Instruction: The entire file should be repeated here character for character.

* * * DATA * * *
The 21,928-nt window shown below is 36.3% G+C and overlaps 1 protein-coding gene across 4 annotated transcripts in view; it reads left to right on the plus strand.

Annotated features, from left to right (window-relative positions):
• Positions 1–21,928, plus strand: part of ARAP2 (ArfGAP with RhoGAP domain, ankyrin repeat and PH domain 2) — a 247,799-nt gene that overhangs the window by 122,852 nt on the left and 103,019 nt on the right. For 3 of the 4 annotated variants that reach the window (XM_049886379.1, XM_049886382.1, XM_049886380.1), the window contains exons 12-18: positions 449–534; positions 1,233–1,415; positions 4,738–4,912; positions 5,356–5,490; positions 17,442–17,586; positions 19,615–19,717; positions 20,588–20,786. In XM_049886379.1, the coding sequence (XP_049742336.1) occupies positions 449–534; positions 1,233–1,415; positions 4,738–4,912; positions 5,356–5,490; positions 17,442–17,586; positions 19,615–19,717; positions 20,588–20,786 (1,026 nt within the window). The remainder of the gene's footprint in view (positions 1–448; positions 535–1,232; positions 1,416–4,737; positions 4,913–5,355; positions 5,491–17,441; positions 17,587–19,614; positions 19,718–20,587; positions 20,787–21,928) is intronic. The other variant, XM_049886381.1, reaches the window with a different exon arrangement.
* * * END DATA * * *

The 21,928-nt window shown below is 36.3% G+C and overlaps 1 protein-coding gene across 4 annotated transcripts in view; it reads left to right on the plus strand.

Annotated features, from left to right (window-relative positions):
• Positions 1–21,928, plus strand: part of ARAP2 (ArfGAP with RhoGAP domain, ankyrin repeat and PH domain 2) — a 247,799-nt gene that overhangs the window by 122,852 nt on the left and 103,019 nt on the right. For 3 of the 4 annotated variants that reach the window (XM_049886379.1, XM_049886382.1, XM_049886380.1), the window contains exons 12-18: positions 449–534; positions 1,233–1,415; positions 4,738–4,912; positions 5,356–5,490; positions 17,442–17,586; positions 19,615–19,717; positions 20,588–20,786. In XM_049886379.1, the coding sequence (XP_049742336.1) occupies positions 449–534; positions 1,233–1,415; positions 4,738–4,912; positions 5,356–5,490; positions 17,442–17,586; positions 19,615–19,717; positions 20,588–20,786 (1,026 nt within the window). The remainder of the gene's footprint in view (positions 1–448; positions 535–1,232; positions 1,416–4,737; positions 4,913–5,355; positions 5,491–17,441; positions 17,587–19,614; positions 19,718–20,587; positions 20,787–21,928) is intronic. The other variant, XM_049886381.1, reaches the window with a different exon arrangement.